5. Chokusen No Teki – opponent near in front
  6. Ushiro Mae No Teki – opponents in front and behind
  7. Migi, Hidari, Mae No Teki – opponents to the right, the left and in fronts
  8. Ittoryodan

Compter en japonais

  1. Ichi / Ipponme
  2. Ni / Nihonme
  3. San / Sanhonme
  4. Shi / Yohonme
  5. Go / Gohonme
  6. Roku / Ropponme
  7. Shichi / Shichihonme
  8. Hachi / Happonme
  9. Kyu / Kyuhonme
  10. Ju / Jupponme
  11. Juichi / Juiponme
  12. Juni / Junihonme
Testing Requirements
List of techniques

There are no “kyu” levels in iaido. The first exam is for shodan and it awards you a black belt. To take an exam you must have a minimum number of days of practice and have the approval of the chief instructor. There is an attendence sheet on a bulletin board in the dojo and you should mark and keep track of your hours.

Shodan (300 hours, minimum 2 years)

  • Shoden 12 forms

Nidan (350 hours, minimum 2 years after shodan)

  • Chuden 10 forms
  • Toyama Ryu 8 forms

Sandan (450 hours, minimum 3 years after nidan)

  • Okuden kugesa 8 forms
  • Before the test, the examiner will choose one of the following two combinations:
  • Shindo Munen Ryu 10 and Keishi Ryu 10+5 = 15 forms
  • Eishin Ryu and Seitei Iai Iaido 12 + 5 = 17 forms

Yondan (600 hours, minimum 4 years years after sandan)

  • Okuden tachi waza 11 forms
  • Before the test, the examiner will choose one of the following two combinations:
  • Hosoda Ryu and Seitei Iai ZNKR 24 forms
  • Shindo Munen Ryu 20 20 forms

Godan (750 hours, minimum 5 years years after yondan)

  • By recommendation

Rokudan (900 hours, minimum 6 years years after godan)

  • By recommendation
History of Iaido

Iaido is the art of drawing the sword and striking in a single movement. Originating in feudal Japan, it was systematized by Jinsuke Hayashizaki in 16th century. Iaido is practiced through katas (set sequences of movements).

The dojo honors the memory of Mitsunari Kanai Sensei, Shihan (grand master) of iaido. In addition to the strong ties that he had with Claude Berthiaume, his student for thirty years, Kanai Sensei came several times each year to teach iaido at the dojo. Today, Berthiaume Sensei is the technical director of the Kiyoikaze Iaido Federation and is known as the successor of Kanai Sensei and he is called upon to transmit Kanai Sensei’s teachings.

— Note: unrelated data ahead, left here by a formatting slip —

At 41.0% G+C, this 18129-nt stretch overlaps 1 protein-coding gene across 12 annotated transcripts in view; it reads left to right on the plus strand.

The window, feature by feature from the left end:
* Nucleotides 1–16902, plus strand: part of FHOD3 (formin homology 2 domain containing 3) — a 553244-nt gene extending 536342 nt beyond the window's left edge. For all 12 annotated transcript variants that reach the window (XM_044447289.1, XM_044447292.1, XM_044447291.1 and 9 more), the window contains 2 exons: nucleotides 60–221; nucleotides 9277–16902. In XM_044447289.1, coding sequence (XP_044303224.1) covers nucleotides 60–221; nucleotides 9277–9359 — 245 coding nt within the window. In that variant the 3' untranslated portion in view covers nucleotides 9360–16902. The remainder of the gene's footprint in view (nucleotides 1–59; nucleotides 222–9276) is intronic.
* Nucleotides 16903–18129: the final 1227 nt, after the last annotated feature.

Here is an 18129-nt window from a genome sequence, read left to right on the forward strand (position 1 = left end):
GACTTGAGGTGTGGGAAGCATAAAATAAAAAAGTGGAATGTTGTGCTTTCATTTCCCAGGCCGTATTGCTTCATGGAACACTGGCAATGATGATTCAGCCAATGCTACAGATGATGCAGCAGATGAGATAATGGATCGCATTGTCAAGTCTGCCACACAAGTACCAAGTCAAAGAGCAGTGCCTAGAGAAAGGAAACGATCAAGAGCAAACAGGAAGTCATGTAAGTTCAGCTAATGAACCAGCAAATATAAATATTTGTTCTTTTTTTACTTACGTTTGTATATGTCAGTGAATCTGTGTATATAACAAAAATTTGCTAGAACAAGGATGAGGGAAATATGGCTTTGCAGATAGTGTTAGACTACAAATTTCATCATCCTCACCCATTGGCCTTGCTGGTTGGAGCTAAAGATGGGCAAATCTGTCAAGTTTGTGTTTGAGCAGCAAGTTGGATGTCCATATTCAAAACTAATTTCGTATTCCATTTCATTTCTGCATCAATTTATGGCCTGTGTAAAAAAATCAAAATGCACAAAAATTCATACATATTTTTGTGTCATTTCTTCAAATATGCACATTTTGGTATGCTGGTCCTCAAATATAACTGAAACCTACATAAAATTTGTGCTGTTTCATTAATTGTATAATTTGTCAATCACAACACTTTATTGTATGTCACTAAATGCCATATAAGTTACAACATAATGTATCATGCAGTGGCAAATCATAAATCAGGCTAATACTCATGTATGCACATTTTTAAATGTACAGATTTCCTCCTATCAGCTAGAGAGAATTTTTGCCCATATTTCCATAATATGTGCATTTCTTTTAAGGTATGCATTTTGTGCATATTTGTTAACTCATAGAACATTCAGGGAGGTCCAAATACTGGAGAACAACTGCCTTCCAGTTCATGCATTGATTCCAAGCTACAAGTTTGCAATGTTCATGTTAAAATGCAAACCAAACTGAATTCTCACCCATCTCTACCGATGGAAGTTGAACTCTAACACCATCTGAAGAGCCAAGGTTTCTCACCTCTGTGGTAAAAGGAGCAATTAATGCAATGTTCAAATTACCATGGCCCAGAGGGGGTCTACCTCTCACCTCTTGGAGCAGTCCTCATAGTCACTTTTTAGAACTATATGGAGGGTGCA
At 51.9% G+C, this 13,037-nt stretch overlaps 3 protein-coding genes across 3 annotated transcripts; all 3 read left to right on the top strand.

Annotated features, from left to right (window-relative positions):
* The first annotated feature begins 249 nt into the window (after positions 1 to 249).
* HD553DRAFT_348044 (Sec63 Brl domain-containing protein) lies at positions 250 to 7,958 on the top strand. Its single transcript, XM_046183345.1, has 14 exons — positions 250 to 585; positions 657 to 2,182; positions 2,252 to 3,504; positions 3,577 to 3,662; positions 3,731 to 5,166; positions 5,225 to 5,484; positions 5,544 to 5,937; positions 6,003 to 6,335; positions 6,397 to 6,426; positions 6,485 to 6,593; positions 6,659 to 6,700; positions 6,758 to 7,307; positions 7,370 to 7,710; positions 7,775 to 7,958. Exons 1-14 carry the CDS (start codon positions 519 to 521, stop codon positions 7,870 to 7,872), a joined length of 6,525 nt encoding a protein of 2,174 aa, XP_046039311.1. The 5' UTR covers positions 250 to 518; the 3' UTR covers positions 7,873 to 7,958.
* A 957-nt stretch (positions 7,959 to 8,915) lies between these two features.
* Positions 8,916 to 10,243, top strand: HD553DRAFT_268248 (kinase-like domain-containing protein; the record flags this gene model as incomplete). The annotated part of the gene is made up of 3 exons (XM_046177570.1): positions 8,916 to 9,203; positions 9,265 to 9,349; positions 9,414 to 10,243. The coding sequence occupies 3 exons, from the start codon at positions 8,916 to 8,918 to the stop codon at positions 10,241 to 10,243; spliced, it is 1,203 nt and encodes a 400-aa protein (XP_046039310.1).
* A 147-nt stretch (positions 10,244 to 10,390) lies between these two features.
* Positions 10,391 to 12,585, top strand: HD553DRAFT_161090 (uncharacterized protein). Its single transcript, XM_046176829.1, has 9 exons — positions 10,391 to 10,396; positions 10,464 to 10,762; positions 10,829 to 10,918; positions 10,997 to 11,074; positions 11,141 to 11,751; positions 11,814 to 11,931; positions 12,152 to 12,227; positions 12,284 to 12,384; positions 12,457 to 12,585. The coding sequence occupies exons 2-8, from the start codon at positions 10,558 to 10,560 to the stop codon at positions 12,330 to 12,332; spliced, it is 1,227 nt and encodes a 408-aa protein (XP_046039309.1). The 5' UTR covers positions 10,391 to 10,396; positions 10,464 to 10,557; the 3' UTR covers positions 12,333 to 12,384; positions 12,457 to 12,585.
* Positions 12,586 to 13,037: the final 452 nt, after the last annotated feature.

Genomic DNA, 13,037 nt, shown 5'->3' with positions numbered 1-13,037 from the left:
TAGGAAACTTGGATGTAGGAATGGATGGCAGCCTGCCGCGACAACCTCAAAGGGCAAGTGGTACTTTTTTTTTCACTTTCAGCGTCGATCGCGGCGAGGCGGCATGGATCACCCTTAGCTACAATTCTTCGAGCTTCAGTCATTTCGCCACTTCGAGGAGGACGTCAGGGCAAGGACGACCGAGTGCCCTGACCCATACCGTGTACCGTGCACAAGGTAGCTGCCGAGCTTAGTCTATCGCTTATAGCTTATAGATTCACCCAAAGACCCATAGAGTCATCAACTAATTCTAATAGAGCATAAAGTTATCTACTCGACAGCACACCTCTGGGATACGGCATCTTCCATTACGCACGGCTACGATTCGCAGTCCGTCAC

To find out more about iaido, its origins and its links with aikido, please visit the Kiyoikaze Iaido Federation website at www.kiyoikaze.org and look for the interview with Mitsunari Kanai.

Kanai Mitsunari Sensei

Iaido is the art of drawing the sword and striking in a single movement. Originating in feudal Japan, it was systematized by Jinsuke Hayashizaki in 16th century. Iaido is practiced through katas (set sequences of movements).

The dojo honors the memory of Mitsunari Kanai Sensei, Shihan (grand master) of iaido. In addition to the strong ties that he had with Claude Berthiaume, his student for thirty years, Kanai Sensei came several times each year to teach iaido at the dojo. Today, Berthiaume Sensei is the technical director of the Kiyoikaze Iaido Federation and is known as the successor of Kanai Sensei and he is called upon to transmit Kanai Sensei’s teachings.

To find out more about iaido, its origins and its links with aikido, please visit the Kiyoikaze Iaido Federation website at www.kiyoikaze.org and look for the interview with Mitsunari Kanai.

Kiyoikaze Federation

The japanese word “Kiyoikaze” means “pure wind”.

Its purpose is to develop and guide the instruction of Iaido as established by Mitsunari Kanai Sensei and carried on by Technical Director, Claude Berthiaume Shihan, Chief Instructor of Aikido de la Montagne, Montreal, Canada.

For additional information, please visit the Kiyoikaze Iaido Federation website. www.kiyoikaze.org